Helen Dickinson OBE, Chief Executive, BRC:
"Overall, retail sales growth remains low by historical standards. Sales in October saw only a slight uplift on the previous year, as cautious consumer spending continues into the final quarter of the year.
"Brighter weather and the anticipation of better deals in the Black Friday November sales have dampened demand for discretionary purchases. Moreover, low real wage growth over an extended period has left consumers with less money in their pocket, squeezing retailers’ margins in the face of higher costs.
"Furthermore, the very real possibility of a no-deal Brexit presents a huge challenge for retailers who must contend with the prospect of higher import prices, and further drops to consumer demand. Time is running out and it is essential that the Government, the EU and the UK Parliament come to an agreement on the backstop and deliver a Brexit deal detail which gives confidence to both consumers and retailers, and avoids squeezing real wages further.
Paul Martin, UK Head of Retail, KPMG:
“October kicks off the all-important golden quarter, with some retailers earning the majority of their annual profits in these months alone. But with October’s like-for-like sales flat lining at 0.1%, it was a bit of a non-starter.
“Demand was mainly dampened by continued economic uncertainty, as well as the anticipation for the deep discounting ahead – especially now that Black Friday weekend has become such a permanent feature.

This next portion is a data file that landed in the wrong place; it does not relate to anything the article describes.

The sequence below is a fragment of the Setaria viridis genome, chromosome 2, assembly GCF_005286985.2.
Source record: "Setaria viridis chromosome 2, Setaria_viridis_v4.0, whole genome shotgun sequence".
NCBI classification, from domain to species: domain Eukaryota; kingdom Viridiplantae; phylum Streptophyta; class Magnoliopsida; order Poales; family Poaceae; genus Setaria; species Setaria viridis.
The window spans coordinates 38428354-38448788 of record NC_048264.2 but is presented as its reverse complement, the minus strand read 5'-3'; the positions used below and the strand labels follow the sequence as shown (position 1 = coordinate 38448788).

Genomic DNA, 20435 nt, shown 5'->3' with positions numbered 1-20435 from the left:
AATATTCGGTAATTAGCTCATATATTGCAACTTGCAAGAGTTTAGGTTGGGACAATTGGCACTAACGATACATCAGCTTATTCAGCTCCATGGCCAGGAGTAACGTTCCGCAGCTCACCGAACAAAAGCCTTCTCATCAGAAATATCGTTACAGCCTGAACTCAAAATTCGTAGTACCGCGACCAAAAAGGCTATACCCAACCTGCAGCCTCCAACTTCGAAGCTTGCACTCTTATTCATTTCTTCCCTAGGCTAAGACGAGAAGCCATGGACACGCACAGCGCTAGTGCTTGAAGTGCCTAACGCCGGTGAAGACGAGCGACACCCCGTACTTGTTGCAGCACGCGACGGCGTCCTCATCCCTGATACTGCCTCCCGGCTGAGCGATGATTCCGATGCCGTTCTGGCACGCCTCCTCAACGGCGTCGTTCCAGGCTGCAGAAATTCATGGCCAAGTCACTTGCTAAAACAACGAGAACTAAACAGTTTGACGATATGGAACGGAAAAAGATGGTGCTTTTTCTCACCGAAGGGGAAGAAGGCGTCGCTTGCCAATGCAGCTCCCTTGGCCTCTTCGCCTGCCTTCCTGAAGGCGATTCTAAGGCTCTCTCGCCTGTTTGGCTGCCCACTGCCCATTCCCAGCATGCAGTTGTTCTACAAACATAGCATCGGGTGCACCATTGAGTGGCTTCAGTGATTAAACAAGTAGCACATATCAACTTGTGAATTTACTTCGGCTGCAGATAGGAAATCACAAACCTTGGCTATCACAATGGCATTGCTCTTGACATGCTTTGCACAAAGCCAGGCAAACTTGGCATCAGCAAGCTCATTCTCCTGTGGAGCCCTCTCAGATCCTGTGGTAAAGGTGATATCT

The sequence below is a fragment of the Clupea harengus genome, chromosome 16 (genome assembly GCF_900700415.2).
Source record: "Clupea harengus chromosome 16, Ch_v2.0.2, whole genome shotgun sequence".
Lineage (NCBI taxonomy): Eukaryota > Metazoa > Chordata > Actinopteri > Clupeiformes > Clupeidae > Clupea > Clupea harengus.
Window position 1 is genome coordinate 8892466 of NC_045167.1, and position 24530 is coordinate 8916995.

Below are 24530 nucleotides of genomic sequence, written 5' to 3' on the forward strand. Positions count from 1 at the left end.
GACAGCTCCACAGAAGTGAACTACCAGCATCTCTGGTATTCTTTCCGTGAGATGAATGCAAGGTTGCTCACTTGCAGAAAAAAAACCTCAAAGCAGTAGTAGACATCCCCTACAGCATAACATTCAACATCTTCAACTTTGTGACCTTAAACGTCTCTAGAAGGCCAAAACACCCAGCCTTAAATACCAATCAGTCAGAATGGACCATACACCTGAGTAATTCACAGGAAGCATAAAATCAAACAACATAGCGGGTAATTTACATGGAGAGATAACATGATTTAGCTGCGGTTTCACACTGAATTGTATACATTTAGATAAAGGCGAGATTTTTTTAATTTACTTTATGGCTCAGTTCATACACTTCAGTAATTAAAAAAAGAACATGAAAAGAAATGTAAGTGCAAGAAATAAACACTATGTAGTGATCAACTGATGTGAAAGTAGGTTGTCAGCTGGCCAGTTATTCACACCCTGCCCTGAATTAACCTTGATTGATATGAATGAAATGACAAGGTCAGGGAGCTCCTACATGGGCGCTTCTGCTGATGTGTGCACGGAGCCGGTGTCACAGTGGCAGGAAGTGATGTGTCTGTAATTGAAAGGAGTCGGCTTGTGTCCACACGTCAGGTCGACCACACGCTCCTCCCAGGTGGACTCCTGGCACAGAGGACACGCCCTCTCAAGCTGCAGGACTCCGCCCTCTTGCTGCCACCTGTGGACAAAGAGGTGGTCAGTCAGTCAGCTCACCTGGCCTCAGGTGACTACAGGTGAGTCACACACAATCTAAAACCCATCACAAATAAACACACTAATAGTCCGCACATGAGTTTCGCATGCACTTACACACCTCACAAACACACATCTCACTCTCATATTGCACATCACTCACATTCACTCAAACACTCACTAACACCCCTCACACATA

“Grocery sales – which have been a ray of light – actually showed signs of restraint. However, clothing sales were more promising, with the colder weather towards the end of the month prompting a wardrobe rethink.
“The Budget highlighted efforts to relieve some of the pressures on the high street, but didn’t go far enough to address the concerns of many retailers. With the potential implications of a hard Brexit added to the mix, retailers now need to juggle contingency planning alongside the busiest time of year.”
Food & Drink sector performance, Jon Woolven, Strategy and Innovation Director, IGD:
“After a strong run earlier this year, food and grocery sales have settled into a new pattern of modest growth, broadly in line with inflation. The run up to Halloween delivered its usual boost, on a similar scale to previous years.
“At this critical stage in the Brexit process, shopper confidence is in the balance. The number expecting their personal finances to deteriorate has risen over the last month to 29 per cent from 28%, but those anticipating higher food prices have fallen to 77 per cent from 81 per cent.”